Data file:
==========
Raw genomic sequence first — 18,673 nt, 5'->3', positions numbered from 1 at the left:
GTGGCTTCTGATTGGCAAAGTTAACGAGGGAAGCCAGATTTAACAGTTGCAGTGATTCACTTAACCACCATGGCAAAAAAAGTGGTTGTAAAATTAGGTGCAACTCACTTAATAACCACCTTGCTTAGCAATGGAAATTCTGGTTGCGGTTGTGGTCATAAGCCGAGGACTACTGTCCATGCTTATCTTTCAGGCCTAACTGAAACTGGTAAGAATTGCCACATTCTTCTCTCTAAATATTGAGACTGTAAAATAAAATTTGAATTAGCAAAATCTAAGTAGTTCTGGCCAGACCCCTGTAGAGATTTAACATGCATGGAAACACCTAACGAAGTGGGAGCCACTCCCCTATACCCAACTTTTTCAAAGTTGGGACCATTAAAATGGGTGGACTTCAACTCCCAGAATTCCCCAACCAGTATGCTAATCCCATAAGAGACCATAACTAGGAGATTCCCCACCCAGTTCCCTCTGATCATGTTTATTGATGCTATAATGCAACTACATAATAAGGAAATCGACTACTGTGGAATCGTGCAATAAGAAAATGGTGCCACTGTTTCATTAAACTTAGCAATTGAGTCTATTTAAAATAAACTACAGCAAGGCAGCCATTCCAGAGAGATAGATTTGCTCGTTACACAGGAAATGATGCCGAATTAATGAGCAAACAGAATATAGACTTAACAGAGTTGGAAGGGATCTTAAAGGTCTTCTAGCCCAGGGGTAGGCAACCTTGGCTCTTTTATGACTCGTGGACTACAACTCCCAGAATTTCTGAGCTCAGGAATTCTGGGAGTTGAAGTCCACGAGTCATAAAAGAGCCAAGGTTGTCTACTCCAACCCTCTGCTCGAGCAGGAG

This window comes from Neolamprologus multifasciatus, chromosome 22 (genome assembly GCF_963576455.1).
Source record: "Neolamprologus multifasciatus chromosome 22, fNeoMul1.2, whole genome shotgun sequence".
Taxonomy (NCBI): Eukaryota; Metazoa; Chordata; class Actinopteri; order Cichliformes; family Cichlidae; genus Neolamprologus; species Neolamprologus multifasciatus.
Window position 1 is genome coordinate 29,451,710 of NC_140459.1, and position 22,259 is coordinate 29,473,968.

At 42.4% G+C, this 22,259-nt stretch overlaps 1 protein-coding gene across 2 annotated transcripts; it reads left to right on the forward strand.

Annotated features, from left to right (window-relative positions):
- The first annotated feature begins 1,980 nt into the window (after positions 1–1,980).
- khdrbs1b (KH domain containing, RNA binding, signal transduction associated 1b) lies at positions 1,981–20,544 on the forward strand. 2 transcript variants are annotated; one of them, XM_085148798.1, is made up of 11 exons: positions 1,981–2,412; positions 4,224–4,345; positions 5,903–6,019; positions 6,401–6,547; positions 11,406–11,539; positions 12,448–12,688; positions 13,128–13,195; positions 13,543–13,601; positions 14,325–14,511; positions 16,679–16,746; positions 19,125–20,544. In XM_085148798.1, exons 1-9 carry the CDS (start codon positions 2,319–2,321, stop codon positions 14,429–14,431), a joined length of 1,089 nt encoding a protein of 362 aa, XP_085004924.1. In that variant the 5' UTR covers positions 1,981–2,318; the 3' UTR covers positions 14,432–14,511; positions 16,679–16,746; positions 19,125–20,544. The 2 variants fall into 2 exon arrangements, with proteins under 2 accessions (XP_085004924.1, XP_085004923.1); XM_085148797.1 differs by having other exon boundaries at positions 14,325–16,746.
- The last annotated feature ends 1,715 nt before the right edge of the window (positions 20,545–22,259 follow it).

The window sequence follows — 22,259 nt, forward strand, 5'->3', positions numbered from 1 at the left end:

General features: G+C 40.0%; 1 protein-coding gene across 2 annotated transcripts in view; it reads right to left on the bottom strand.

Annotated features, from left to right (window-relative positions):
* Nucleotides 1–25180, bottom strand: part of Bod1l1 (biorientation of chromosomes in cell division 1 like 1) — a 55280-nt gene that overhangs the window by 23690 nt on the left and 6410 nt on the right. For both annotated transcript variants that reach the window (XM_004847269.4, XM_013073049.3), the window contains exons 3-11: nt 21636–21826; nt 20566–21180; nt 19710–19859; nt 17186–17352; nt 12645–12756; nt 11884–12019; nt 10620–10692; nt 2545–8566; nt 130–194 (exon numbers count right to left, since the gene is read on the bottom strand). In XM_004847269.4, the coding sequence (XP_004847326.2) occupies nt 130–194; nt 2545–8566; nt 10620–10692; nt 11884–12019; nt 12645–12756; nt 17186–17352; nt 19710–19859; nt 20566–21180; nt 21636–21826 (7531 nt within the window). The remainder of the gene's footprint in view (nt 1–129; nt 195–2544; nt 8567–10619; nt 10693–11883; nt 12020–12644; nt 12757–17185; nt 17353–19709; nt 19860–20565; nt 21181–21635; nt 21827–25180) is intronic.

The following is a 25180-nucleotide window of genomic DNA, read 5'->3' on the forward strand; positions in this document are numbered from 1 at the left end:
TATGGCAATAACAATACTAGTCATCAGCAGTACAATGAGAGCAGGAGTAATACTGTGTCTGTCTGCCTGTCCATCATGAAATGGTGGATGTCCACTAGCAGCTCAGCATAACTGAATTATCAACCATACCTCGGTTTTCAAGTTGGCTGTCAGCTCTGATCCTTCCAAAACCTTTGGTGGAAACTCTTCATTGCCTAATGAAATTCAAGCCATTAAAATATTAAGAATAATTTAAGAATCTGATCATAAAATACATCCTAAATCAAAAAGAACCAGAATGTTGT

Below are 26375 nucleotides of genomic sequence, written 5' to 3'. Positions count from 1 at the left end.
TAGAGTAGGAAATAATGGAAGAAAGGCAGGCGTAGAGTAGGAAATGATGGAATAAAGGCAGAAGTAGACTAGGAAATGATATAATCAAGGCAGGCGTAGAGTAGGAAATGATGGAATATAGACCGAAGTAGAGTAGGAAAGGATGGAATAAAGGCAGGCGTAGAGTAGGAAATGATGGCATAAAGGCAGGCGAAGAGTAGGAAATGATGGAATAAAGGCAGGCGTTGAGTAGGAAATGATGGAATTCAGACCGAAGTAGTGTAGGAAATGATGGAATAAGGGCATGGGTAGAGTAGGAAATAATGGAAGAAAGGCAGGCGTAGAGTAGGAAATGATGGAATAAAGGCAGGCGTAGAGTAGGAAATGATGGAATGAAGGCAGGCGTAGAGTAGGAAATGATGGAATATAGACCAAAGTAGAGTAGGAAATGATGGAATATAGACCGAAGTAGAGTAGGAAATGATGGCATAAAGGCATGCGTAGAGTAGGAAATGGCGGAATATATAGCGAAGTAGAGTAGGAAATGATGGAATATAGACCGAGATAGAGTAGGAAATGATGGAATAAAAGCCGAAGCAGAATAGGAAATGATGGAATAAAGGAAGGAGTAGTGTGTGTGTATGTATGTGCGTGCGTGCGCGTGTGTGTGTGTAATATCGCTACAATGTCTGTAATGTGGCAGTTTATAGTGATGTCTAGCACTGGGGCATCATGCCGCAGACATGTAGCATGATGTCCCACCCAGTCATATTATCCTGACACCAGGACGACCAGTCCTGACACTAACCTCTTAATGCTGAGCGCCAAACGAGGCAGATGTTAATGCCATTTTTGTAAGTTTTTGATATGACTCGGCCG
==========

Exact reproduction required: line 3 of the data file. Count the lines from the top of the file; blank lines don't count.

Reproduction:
This window comes from Neolamprologus multifasciatus, chromosome 22 (genome assembly GCF_963576455.1).